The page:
Psychedelics Integration does not encourage or condone any illegal activities, including but not limited to the use of illegal substances. This guide aims to inform and reduce harm, not to replace medical, psychological, or psychiatric diagnosis, treatment, or adviceKeep in mind that psychedelics work differently with everyone, due to many factors such as physical health, mental health, illnesses, set & setting and a mix of substances.


Brugmansia, often mistaken as “Brugmancia,” is a genus of seven species of flowering plants in the family Solanaceae, native to tropical regions of South America. These plants are known for their distinctive, large, trumpet-shaped flowers, which can be white, yellow, pink, or orange. Brugmansia are woody trees or shrubs with a powerful, sweet fragrance, especially noticeable in the evening to attract pollinating moths.

Brugmansia is commonly known as “Angel’s Trumpet” due to its large, pendulous, trumpet-shaped flowers. This name distinguishes it from the closely related genus Datura, which shares common names and physical characteristics but has upright flowers and is known as “Devil’s Trumpet.” The visual and naming distinction between Angel’s Trumpet (Brugmansia) and Devil’s Trumpet (Datura) is primarily the orientation of the flowers: Brugmansia’s flowers hang down, while Datura’s flowers point upward.


In traditional South American cultures, Brugmansia has been used in religious or spiritual rituals and as a medicinal plant. It has also been used for its hallucinogenic properties. However, the plant is pretty toxic, we do not recommend using it for recreational purposes, and only under the guidance of someone deeply knowledgeable and experienced with its effects and dosages.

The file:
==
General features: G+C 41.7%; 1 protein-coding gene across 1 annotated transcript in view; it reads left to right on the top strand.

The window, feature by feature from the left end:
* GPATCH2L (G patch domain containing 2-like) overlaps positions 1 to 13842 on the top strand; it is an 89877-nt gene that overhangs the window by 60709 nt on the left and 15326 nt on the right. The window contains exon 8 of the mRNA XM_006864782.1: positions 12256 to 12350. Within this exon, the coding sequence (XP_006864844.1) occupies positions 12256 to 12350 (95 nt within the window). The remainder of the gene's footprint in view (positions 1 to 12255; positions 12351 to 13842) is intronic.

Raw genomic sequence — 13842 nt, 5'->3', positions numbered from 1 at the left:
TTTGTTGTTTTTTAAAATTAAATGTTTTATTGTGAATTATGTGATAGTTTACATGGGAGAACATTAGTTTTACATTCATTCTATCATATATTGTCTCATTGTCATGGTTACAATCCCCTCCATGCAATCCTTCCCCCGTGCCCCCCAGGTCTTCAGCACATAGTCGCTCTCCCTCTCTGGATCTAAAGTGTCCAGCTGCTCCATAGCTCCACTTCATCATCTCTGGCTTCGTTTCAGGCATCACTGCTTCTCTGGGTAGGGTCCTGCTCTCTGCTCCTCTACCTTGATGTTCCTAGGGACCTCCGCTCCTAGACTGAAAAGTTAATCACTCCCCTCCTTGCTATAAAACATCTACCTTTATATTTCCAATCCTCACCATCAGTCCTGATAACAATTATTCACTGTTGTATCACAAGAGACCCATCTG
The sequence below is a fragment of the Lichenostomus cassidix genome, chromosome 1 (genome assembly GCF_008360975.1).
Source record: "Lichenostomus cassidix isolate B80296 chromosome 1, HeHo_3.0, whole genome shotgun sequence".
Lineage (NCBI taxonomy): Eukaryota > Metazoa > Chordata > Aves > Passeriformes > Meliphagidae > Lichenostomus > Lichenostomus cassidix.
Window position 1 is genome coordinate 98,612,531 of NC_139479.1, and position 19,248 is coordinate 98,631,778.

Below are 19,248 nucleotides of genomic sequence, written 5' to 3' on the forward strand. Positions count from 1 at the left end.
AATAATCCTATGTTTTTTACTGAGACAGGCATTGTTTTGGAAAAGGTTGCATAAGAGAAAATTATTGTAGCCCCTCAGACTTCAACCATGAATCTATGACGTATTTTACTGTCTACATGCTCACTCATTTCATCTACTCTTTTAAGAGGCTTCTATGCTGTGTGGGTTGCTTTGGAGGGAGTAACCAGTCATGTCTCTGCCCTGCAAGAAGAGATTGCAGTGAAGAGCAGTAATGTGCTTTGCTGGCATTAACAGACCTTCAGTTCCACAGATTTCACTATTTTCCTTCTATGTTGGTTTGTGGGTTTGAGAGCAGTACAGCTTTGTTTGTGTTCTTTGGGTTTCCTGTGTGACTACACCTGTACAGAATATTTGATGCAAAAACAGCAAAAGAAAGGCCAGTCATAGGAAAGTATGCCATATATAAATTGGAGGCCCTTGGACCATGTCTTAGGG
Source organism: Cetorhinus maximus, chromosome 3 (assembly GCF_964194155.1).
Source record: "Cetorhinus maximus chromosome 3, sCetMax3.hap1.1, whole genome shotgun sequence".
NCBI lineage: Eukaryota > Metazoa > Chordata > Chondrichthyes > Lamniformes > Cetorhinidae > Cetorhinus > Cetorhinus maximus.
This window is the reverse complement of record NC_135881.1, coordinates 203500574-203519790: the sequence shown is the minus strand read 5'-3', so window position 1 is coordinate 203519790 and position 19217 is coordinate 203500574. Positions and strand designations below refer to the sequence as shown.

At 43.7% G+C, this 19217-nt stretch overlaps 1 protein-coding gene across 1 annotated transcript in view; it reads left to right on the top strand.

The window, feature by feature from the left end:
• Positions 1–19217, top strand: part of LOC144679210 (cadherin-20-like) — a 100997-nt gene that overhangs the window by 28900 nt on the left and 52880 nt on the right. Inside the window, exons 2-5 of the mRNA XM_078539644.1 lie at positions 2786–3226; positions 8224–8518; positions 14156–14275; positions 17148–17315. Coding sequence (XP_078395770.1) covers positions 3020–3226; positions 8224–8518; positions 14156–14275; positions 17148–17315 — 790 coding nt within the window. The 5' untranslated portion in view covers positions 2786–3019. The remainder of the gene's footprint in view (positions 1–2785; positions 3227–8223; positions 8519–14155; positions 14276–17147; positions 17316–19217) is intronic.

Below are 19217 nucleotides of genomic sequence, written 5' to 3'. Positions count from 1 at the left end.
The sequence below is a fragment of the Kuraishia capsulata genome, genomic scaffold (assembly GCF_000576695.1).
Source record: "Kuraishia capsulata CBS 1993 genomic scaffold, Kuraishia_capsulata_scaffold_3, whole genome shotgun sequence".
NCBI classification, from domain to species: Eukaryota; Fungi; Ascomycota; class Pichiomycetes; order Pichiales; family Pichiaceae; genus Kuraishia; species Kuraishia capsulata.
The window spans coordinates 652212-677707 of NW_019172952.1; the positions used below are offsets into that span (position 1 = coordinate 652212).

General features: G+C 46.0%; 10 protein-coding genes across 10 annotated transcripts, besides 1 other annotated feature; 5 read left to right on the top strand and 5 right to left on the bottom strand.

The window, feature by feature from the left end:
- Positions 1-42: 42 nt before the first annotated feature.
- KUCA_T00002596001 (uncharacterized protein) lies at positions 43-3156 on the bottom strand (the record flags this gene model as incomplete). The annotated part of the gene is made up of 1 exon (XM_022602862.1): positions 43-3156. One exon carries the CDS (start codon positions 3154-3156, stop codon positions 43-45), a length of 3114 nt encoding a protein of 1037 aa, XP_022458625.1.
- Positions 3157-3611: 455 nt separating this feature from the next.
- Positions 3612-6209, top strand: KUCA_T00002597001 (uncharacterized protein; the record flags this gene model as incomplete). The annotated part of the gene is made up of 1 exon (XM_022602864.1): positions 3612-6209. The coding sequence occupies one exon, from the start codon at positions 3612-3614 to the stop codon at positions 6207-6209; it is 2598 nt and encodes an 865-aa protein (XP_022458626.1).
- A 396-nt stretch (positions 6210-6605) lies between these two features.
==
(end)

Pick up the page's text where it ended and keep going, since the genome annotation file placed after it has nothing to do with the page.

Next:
Hallucinations: Visual and auditory hallucinations, which can be vivid and often unsettling.
Delirium: A profound state of confusion and disorientation.
Altered Perception: Changes in the perception of reality, often without the insight that these changes are drug-induced.
Physical Effects: Dry mouth, dilated pupils, increased heart rate, urinary retention, and potentially, hyperthermia.

How to

  • Tea or Infusion: Leaves or flowers may be brewed into a tea. This is one of the more common methods of consumption reported in traditional practices or in instances of misuse.
  • Topical Applications: In some traditional medicine practices, parts of the plant are applied topically, often as a poultice or ointment, for their analgesic or anti-inflammatory effects. This method also poses risks due to the absorption of toxins through the skin.
  • Ingestion: Direct ingestion of the plant’s leaves, flowers, or seeds is highly dangerous and can lead to severe poisoning. Dosages are unpredictable, and the potency can vary greatly, increasing the risk of overdose.
  • Smoking: There are reports of leaves being dried and smoked for their psychoactive effects, although this method is less common and still dangerous.

Benefits & Risks

BenefitsAnesthetic Properties: In traditional medicine, Brugmansia has been used for its pain-relieving properties, particularly in topical preparations for wounds or as part of surgical procedures.
Treatment of Asthma and Other Conditions: Some cultures have used Brugmansia in treatments for asthma, muscle spasms, and as an anti-inflammatory agent.